Why are Kant’s philosophies still relevant?
Immanuel Kant (1724–1804) remains one of the great modern thinkers because he developed a whole new philosophy, one that completely reinterpreted human knowledge. A professor at Germany’s Königsberg University beginning in 1755, Kant lectured widely and was a prolific writer. His most important work came somewhat late in life—after 1775. It was in that year that he undertook “a project of critical philosophy,” in which he aimed to answer the three questions that, in his opinion, have occupied every philosopher in Western history: What can I know? What ought I do? For what may I hope?
Kant’s answer to the first question (What can I know?) was based on one important conclusion: What a person can know or make claims about is only his or her experience of things, not the things in themselves. The philosopher arrived at this conclusion by observing the certainty of math and science: He determined that the fundamental nature of human reality (metaphysics) does not rely on or yield the genuine knowledge of science and math. For example, Newton’s law of inertia—a body at rest tends to remain at rest, and a body in motion tends to remain in motion—does not change based on human experience. The law of inertia is universally recognized as correct and as such, is a “pure” truth, which can be relied on. But human reality, argued Kant, does not rest on any such certainties. That which a person has not experienced with their senses cannot be known absolutely. Kant therefore reasoned that free will cannot be proved or disproved—nor can the existence of God.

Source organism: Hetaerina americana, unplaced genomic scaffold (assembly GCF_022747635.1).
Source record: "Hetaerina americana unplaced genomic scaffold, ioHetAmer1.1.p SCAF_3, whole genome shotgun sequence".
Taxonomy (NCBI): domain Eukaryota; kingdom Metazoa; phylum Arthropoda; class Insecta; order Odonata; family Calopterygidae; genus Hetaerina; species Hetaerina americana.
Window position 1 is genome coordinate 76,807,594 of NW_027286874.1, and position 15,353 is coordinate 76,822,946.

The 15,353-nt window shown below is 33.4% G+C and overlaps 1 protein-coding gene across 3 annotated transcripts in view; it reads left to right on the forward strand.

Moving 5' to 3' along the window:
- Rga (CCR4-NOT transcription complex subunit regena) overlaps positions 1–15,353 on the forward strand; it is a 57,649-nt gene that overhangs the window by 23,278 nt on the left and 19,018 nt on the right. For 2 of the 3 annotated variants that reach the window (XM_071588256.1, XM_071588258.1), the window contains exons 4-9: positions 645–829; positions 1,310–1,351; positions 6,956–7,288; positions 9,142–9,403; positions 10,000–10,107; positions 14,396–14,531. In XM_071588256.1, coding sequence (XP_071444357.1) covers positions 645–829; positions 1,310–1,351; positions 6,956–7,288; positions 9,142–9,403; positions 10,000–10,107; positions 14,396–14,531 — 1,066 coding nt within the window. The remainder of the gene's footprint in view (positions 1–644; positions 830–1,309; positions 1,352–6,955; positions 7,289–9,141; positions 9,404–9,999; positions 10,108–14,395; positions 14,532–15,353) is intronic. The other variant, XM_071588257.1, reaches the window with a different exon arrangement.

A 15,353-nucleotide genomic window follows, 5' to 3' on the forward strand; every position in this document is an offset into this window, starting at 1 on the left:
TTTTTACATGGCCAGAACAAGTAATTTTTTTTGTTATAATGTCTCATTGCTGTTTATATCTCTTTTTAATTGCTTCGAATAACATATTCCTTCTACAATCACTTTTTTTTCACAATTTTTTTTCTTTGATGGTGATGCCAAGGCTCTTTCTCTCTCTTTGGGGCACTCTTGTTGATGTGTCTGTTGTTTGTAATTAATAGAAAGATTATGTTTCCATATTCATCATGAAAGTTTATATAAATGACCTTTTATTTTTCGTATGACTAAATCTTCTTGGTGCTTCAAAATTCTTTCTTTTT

Even though what humans can know is extremely limited, Kant did not become skeptical. On the contrary, he asserted that “unknowable things” require a leap of faith. He further concluded that since no one can disprove the existence of God, objections to religion carry no weight. In this way, Kant answered the third question posed by philosophers: For what may I hope?
After arriving at the conclusion that each person experiences the world according to his or her own internal laws, Kant began writing on the problem of ethics, answering the second question (What ought I do?). In 1788 he published the Critique of Practical Reason, asserting that there is a moral law, which he called the “categorical imperative.” Kant argued that a person could test the morality of his or her actions by asking if the motivation should become a universal law—applicable to all people: “Act as if the maxim from which you act were to become through your will a universal law.” Kant concluded that when a person’s actions conformed with this “categorical imperative,” then he or she was doing his or her duty, which would result in goodwill.
Kant’s theories have remained relevant to philosophy for more than two centuries: modern thinkers have either furthered the school of thought that Kant initiated or they have rejected it. Either way, the philosopher’s influence is still felt. It’s interesting to note that among his writings is an essay on political theory (Perpetual Peace), which first appeared in 1795: In it, Kant described a federation that would work to prevent international conflict; the League of Nations and the United Nations, created more than a century after Kant, are the embodiments of this idea.